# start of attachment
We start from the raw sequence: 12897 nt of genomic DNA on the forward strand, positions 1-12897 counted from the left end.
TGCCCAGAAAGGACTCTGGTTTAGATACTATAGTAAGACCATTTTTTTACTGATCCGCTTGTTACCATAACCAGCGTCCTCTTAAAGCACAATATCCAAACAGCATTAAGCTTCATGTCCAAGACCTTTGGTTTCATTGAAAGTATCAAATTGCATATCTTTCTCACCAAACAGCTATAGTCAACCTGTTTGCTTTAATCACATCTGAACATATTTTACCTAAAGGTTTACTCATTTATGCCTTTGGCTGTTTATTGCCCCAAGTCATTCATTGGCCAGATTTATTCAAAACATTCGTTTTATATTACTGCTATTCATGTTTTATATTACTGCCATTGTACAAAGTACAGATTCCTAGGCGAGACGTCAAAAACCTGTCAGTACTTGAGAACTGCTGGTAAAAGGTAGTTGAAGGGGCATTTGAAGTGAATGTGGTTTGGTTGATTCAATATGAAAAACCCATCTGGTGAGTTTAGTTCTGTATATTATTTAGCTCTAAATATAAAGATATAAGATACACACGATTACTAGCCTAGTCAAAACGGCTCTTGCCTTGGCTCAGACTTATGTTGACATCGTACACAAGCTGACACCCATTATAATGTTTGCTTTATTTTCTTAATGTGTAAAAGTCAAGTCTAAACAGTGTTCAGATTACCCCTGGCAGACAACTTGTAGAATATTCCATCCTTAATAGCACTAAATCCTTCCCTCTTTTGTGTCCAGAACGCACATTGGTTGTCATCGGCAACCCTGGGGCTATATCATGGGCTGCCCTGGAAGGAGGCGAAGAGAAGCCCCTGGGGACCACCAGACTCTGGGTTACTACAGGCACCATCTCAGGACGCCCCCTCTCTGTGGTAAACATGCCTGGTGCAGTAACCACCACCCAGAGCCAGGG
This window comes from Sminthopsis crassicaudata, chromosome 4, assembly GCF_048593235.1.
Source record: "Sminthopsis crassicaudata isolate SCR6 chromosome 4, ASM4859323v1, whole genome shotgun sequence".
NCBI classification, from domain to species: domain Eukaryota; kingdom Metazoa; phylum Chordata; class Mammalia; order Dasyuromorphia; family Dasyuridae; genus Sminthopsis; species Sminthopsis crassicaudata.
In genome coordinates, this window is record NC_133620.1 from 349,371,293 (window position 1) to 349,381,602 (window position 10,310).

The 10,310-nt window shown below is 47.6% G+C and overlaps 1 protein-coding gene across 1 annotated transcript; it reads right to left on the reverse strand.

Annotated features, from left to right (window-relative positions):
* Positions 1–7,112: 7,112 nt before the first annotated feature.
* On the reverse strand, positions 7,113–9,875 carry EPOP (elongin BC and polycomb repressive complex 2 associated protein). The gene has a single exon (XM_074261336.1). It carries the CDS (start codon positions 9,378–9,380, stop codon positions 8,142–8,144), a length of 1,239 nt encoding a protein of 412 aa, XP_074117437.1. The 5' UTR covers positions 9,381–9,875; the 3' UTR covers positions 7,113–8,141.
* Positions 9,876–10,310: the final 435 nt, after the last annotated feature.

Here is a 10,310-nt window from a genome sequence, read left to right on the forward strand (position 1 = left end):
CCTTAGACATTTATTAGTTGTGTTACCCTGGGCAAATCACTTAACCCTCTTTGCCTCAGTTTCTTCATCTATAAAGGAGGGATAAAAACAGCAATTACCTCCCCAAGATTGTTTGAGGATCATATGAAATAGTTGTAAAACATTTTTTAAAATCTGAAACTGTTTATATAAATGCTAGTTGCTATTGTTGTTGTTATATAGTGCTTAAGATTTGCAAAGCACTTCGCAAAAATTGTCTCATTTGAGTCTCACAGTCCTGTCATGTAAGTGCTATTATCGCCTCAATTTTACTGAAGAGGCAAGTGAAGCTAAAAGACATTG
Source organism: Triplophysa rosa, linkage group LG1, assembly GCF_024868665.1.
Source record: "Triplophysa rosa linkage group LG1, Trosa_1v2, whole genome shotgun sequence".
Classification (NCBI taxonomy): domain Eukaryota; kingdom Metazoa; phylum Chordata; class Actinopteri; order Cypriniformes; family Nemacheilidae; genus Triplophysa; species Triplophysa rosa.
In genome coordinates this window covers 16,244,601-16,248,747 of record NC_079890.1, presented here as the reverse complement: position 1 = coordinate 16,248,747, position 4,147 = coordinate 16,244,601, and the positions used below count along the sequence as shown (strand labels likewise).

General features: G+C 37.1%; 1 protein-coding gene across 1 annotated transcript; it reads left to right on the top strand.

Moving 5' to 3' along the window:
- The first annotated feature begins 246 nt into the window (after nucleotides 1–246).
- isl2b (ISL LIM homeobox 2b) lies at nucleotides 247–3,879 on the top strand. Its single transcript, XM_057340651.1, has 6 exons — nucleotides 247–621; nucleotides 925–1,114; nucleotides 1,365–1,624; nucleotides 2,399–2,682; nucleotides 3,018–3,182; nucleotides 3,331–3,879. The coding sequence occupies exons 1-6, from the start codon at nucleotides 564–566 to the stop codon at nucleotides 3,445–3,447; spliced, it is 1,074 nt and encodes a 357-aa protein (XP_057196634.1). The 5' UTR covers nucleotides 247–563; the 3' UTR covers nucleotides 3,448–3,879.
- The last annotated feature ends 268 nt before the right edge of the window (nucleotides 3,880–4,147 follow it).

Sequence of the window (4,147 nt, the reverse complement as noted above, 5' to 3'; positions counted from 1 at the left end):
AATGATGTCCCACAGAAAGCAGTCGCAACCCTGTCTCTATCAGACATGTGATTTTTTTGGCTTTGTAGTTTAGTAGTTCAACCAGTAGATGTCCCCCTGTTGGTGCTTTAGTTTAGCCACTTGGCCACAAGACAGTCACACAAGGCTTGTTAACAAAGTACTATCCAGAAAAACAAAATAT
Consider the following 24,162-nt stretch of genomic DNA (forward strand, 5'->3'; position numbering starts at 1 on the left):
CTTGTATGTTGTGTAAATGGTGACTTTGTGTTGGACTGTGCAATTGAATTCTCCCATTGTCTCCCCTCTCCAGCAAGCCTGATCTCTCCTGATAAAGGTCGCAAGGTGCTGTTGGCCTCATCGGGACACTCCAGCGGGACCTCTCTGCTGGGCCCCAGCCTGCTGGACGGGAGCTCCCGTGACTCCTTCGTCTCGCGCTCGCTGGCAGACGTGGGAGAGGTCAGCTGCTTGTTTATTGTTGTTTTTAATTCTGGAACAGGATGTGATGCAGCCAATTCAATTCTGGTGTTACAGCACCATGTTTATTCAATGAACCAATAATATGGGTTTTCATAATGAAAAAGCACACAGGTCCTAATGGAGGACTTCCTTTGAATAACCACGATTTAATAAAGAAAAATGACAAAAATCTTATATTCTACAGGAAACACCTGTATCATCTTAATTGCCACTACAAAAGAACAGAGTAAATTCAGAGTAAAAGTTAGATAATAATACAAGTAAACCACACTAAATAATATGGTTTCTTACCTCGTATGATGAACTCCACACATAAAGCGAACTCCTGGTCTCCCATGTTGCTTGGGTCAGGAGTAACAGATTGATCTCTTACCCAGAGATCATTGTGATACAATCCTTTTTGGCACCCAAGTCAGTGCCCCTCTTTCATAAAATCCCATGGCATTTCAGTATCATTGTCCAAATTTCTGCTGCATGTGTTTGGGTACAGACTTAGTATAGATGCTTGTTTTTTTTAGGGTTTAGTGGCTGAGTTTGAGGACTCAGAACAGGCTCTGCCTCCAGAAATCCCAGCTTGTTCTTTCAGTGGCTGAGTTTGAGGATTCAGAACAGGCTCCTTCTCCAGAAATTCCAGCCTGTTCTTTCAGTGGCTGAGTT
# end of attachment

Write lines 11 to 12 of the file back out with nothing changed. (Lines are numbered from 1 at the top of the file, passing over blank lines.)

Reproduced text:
* Positions 9,876–10,310: the final 435 nt, after the last annotated feature.

Here is a 10,310-nt window from a genome sequence, read left to right on the forward strand (position 1 = left end):